Summary and Keywords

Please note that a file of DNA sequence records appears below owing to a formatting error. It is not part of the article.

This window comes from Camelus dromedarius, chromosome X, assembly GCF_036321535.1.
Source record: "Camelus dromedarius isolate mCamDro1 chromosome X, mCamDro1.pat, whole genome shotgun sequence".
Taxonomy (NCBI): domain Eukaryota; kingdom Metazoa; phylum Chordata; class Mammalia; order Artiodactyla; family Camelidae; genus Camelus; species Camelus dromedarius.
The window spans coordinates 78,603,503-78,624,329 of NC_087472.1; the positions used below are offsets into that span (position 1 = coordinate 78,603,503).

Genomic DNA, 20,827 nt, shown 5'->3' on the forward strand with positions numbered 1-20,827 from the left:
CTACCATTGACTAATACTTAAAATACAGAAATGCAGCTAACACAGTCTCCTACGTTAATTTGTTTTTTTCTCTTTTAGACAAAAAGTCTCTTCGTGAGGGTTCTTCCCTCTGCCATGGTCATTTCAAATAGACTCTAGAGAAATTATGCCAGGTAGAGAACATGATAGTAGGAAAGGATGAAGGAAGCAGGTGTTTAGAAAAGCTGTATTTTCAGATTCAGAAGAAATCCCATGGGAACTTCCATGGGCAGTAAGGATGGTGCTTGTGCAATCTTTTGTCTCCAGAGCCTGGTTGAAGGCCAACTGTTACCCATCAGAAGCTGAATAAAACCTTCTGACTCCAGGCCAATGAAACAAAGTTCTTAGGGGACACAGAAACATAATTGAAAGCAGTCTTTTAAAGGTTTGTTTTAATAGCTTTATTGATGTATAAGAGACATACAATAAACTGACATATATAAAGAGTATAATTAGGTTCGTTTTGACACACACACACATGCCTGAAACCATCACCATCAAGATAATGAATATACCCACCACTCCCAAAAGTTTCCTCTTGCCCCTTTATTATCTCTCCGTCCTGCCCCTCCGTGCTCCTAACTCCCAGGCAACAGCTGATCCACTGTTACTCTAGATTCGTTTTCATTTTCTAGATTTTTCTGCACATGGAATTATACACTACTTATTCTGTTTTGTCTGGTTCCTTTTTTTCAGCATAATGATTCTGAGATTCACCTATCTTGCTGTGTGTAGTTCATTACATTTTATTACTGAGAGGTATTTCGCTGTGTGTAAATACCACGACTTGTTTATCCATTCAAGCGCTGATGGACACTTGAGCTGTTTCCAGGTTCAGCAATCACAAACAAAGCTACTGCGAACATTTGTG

Militarization is defined as a process that fundamentally changes society and all types of relations in it, the formal and institutional as well as the informal and the intimate. In a militarized society, women and men are often affected differently. At its most extreme, militarization results in the disappearance of civil, civilianized space, leaving the civilians with no choice but to live in symbiosis with the military and its war-making. Since the mid-1980s, there has been a steady flow of feminist literature specifically exploring questions on gender and militarization in various disciplines, including International Relations (IR), as well as men and masculinity. The debate between modernists and postmodernists in feminist research of the 1990s questioned the universalizing effects of using the term “woman.” Postmodernists argued that the field should be broadened by introducing the concept of gender and investigating how different structures intersect in creating socioeconomic power relations between women, as well as between women and men, on a global scale. Another strand of thinking implies that it is the gender order of male superiority and female inferiority that drives militarization and war. Some studies on gendered militarization have advanced the idea of a military organization that is democratic, but still has the option of using violent means to defend or to threaten. The question that remains is: in an era dominated by the “War on Terror” and its global ontology of security/insecurity, how we begin to fight militarization without becoming militarized ourselves.
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